'German Archaeologists Labour to Solve Mystery of Nok'
Surprise, surprise: The German news journal Der Spiegel, or rather its English language online version is actually running a story on Nigerian archaeology! More concretely Nok culture and its artefacts. Of course, German archaeologists had to be involved to merit such consideration in a German mainstream paper such as this one. But, as we say in German: “ ‘nem geschenkten
A Sub-Saharan Conundrum
German Archaeologists Labour to Solve Mystery of Nok
Half a ton of pottery shards is piled on the tables in Peter Breunig's workroom on the sixth floor of the
The chipped head of a statue depicts an African man with a moustache, a fixed glare and hair piled high up on his head. He looks gloomy, almost sinister. Just a few days ago, the ceramics travelled 8,000 kilometres (5,000 miles) by sea from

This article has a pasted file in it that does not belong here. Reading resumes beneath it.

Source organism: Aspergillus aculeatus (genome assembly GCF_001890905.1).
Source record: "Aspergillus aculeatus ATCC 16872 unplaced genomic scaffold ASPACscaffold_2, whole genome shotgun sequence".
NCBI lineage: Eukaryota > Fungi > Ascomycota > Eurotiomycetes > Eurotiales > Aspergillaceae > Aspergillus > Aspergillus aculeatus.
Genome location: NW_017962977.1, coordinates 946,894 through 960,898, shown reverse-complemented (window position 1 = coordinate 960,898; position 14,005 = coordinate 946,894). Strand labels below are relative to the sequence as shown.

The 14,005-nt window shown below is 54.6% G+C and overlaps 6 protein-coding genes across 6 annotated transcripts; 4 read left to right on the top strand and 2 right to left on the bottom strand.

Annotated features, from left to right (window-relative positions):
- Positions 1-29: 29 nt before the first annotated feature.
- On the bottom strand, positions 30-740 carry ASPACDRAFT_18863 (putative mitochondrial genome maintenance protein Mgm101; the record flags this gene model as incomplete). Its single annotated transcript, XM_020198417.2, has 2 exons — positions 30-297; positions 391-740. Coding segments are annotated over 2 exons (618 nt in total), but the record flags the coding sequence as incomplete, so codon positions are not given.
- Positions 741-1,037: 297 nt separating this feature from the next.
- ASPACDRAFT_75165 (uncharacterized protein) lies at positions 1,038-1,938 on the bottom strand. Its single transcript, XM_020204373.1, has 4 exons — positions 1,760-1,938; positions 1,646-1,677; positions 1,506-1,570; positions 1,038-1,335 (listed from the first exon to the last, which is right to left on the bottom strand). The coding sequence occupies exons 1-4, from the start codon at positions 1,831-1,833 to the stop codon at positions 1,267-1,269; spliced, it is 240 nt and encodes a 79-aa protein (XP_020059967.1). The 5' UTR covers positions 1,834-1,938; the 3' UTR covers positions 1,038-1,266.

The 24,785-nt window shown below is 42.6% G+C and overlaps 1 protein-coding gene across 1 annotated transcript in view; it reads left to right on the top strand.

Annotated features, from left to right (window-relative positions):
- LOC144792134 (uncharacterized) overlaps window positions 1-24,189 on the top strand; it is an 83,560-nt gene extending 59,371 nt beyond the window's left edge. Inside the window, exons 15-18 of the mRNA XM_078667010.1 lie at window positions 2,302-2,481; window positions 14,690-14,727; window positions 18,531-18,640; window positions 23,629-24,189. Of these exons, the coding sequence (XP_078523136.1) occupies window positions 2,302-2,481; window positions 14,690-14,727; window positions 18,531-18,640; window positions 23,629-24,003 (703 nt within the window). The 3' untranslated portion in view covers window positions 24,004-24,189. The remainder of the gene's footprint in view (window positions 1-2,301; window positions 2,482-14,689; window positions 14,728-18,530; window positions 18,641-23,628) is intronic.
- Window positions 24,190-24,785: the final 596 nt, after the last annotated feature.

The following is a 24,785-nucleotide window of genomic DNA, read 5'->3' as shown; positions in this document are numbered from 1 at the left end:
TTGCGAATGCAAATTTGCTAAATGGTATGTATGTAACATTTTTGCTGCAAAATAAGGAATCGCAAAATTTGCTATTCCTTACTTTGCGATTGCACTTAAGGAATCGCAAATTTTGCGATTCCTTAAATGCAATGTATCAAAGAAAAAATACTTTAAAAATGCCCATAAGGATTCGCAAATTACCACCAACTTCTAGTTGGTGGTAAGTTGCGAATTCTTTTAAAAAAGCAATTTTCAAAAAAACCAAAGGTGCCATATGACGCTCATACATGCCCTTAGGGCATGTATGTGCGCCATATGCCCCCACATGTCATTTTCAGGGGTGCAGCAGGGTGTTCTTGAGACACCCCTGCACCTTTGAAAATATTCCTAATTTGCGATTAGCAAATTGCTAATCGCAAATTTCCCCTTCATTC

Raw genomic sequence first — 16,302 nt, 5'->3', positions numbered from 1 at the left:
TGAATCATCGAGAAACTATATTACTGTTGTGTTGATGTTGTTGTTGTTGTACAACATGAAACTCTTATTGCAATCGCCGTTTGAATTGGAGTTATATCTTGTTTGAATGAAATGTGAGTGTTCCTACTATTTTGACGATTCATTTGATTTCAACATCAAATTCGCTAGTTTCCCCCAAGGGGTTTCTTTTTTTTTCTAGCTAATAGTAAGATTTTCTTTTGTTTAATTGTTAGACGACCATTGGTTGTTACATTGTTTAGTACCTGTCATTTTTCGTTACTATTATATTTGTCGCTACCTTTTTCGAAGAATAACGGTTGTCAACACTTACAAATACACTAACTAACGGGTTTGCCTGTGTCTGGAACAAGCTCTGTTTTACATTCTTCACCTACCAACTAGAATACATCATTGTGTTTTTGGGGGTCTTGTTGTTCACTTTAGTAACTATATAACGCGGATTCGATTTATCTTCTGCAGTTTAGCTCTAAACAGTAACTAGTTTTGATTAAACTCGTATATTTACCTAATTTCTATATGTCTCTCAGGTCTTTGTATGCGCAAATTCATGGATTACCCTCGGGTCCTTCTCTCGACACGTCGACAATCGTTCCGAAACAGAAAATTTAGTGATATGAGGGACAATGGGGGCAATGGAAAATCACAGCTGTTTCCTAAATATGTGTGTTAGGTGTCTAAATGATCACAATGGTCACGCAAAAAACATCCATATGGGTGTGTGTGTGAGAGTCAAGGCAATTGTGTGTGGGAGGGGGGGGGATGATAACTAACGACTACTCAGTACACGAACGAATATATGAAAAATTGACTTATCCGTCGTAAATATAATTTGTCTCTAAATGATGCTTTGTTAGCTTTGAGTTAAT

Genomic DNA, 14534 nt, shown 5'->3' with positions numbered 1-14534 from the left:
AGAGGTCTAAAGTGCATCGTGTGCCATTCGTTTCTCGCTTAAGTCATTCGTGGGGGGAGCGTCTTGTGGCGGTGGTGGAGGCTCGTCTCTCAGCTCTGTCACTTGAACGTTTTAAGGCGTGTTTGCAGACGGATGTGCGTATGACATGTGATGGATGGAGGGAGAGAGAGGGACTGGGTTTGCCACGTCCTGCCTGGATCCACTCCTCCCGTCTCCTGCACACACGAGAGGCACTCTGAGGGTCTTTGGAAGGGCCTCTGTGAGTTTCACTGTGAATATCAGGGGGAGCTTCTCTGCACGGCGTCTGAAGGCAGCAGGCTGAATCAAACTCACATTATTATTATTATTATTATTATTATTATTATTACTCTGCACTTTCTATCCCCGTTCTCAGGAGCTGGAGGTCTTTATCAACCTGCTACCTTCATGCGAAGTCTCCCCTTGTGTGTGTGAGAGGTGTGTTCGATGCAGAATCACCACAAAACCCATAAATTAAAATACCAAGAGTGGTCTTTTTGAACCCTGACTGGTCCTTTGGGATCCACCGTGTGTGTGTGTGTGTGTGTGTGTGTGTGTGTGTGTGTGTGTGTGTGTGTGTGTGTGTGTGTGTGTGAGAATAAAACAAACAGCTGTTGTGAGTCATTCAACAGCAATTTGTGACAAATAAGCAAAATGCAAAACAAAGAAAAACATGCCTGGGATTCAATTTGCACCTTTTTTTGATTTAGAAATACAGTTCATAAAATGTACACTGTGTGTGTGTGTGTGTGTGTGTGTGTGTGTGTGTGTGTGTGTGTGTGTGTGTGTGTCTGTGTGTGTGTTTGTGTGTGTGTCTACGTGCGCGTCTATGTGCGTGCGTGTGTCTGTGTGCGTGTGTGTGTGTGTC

Breunig runs an excavation near the Nigerian highlands of Jos, where the mysterious Nok culture once blossomed. Spanning more than 80,000 square kilometres (31,000 square miles), the tropical region they lived in was larger than
The most astonishing fact about what Breunig calls "a society without writing" is its age. It dates from around 2,500 years ago, a time when a wave of change in belief systems washed over other continents. Nok sculptors were contemporaries of Solon, Buddha and the early Mayans.
For years, people have believed that
This region near the equator is still largely unexplored, and the German Research Foundation has allocated sizable funding toward that task. If the researchers from
With the help of some locals, German researchers set up their base last spring, which consists of nine mud huts in the
Conditions there are hard. Murky water sloshes from the pump, and the solitary light bulb in the main bricked-lined hut is the only one within 100 kilometres (62 miles). At night, owing to the heat, the researchers have gotten used to sleeping under the night sky, as wild dogs howl in the distance.